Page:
China based telecom equipment manufacturer Huawei Technologies said today that it would voluntarily curb its business efforts in Iran, citing an increasingly complex situation in the country.
In a statement, the company said it would no longer seek new customers, and that it would limit its business activities with existing customers.
Huawei said it would continue to provide necessary services to ensure communications for Iran’s citizens.
The move appears to be in response to the Iranian government’s increased efforts to spy on its citizens using technology from various vendors, after a bloody clash broke out between authorities and anti-government protesters following the 2009 Iranian presidential election.
As SecurityWeek columnist Alan Wlasuk notes, “It is Iran’s desire to spy on its population’s electronic communication as the real reason for the breaches at Comodo and DigiNotar. Many protesters in the Middle East, including dissenters in Iran and throughout the Middle East, trusted the Google, Yahoo, Skype and Hotmail websites, resulting in Iran’s ability to read every email sent over these sites. It is believed that as many as 300,000 Iranians may have had their online communications tapped into as a result Comodo’s and DigiNotar’s falsified SSL certificates.”
Huawei provides telecommunications equipment for commercial and civilian use around the world and has established an industry-standard trade compliance system and internal control policies for exports to ensure legal application of our products and technologies.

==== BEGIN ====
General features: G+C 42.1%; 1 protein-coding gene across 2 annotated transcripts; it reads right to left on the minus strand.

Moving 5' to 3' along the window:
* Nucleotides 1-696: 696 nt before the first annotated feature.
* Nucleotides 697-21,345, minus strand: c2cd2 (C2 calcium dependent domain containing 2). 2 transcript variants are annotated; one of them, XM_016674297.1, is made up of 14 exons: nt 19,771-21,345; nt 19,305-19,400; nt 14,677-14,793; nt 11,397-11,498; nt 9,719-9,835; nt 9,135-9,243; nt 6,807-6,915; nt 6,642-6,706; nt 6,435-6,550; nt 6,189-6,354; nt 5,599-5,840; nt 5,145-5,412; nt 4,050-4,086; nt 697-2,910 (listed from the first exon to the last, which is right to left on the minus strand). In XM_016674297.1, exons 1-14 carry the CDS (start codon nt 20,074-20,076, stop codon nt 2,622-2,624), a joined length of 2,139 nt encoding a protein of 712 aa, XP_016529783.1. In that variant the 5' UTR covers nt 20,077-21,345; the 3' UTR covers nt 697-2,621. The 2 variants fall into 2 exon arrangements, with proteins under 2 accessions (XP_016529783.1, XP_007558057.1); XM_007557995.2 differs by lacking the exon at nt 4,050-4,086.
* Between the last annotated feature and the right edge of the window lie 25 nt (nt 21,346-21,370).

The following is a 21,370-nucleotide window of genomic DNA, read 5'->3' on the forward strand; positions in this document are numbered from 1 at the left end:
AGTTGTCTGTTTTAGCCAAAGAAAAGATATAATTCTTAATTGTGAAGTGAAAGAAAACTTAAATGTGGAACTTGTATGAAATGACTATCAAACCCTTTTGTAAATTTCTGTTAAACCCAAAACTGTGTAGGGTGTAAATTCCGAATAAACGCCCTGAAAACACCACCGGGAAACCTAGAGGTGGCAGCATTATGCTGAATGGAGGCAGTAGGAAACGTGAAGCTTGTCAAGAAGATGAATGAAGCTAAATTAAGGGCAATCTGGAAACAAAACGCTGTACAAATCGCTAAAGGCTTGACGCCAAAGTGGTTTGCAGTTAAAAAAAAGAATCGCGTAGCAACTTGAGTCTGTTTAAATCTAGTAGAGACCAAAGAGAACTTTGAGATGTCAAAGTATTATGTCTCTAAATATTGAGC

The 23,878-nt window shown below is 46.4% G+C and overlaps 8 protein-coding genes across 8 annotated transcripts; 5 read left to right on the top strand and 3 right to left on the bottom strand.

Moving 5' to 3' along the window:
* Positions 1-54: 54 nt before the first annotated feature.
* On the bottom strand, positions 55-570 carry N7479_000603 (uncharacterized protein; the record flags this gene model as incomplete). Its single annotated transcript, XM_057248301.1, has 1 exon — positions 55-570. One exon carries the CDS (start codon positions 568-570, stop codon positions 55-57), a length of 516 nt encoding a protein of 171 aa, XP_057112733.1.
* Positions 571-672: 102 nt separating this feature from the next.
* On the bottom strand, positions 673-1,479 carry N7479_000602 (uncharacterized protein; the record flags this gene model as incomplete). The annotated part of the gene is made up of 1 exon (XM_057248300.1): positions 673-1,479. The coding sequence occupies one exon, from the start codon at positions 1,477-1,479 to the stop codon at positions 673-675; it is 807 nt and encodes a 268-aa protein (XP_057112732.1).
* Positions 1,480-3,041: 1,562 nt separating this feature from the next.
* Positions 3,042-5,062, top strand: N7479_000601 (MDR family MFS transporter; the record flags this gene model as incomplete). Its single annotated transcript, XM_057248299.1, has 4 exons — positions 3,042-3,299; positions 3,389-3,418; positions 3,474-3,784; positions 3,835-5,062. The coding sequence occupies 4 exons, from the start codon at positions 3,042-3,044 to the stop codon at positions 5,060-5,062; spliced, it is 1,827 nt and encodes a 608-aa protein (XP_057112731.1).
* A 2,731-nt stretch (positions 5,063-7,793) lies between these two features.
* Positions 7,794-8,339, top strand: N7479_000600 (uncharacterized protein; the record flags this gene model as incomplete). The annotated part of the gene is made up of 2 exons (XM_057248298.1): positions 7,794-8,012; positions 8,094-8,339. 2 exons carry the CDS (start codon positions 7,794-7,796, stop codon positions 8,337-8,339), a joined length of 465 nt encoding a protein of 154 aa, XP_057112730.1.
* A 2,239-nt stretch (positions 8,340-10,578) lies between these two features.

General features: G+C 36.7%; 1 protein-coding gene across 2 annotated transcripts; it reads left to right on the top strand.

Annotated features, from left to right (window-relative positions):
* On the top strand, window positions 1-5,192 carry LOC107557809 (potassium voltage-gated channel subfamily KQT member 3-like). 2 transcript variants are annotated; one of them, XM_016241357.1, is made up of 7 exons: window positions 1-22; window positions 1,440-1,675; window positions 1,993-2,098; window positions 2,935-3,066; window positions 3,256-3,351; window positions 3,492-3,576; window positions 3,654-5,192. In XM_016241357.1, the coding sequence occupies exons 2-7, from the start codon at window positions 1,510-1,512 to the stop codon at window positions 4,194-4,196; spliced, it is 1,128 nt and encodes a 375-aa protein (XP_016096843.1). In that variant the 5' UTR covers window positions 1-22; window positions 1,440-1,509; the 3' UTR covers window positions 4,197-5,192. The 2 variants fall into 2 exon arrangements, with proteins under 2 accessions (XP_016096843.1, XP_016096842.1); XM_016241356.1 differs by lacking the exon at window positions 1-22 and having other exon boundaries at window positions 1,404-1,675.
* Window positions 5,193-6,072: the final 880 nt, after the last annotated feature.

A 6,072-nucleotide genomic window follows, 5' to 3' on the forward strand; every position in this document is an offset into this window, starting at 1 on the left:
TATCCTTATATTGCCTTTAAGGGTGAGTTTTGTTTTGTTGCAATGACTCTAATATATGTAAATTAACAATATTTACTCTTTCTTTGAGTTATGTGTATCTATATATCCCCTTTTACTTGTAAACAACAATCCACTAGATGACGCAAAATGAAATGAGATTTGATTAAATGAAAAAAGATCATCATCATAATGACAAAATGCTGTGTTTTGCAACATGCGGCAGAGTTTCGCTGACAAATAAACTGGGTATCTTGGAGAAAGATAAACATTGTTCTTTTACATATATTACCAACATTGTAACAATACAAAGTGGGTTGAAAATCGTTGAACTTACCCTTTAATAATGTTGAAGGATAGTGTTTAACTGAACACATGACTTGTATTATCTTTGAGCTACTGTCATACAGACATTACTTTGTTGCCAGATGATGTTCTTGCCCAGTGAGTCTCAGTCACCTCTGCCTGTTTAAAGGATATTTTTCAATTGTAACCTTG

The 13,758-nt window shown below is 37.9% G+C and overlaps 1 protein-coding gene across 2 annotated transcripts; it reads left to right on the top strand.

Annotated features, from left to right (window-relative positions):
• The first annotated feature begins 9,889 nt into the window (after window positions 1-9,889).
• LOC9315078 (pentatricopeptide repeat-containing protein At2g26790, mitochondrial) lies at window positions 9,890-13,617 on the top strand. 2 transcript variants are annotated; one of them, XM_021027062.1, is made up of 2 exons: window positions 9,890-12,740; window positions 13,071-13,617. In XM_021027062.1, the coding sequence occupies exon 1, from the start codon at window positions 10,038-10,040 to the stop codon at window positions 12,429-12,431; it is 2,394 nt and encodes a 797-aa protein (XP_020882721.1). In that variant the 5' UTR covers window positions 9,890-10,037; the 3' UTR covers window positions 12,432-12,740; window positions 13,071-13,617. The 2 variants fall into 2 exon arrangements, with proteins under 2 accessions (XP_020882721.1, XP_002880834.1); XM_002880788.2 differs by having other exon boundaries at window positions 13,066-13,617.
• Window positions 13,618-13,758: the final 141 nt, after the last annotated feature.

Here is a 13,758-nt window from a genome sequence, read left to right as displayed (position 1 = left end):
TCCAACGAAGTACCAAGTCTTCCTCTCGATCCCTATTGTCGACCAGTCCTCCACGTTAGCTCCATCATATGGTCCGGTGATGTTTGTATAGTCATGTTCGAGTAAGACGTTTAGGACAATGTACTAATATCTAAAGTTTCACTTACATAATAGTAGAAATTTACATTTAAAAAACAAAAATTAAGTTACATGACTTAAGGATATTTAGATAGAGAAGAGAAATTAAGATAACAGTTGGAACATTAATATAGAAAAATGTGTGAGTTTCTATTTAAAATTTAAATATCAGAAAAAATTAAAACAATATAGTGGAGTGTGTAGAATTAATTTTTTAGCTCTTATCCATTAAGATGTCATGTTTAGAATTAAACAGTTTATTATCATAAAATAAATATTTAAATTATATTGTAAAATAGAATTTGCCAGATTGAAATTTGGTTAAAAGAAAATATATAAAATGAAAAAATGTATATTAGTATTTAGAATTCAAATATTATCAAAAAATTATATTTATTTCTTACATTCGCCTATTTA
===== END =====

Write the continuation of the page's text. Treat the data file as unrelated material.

In October, it was reported that Huawei was blocked from participating in a U.S. government bid to build a national wireless network for first responders, citing national security concerns as the reason. A Pentagon report on the Chinese military singled out Huawei as a company that maintains “close ties” to the People’s Liberation Army. Huawei responded, saying the concerns “have never been substantiated,” and that due to its heritage in China, its business activities in the U.S. have been repeatedly and unfairly challenged due to vague supposed security concerns.
Just last month, Symantec announced that it would sell its 49% stake in Huawei Symantec Technologies, a Hong Kong-based joint venture established by Huawei and Symantec in 2008.
“It’s no secret that many states and nations are censoring and monitoring the Internet. Many of these governments are considered authoritarian regimes, often times with trade restrictions and other sanctions against them,” Oliver Rochford noted in a recent SecurityWeek column. “The intent, morality and effectiveness aside, it should be obvious to anyone with more than a passing familiarity with the topic, that most of these censorship programs will be based on proprietary, enterprise hardware and solutions.”
Huawei’s maintains that its business in Iran has been in “full compliance with all applicable laws and regulations including those of the UN, US and EU.”
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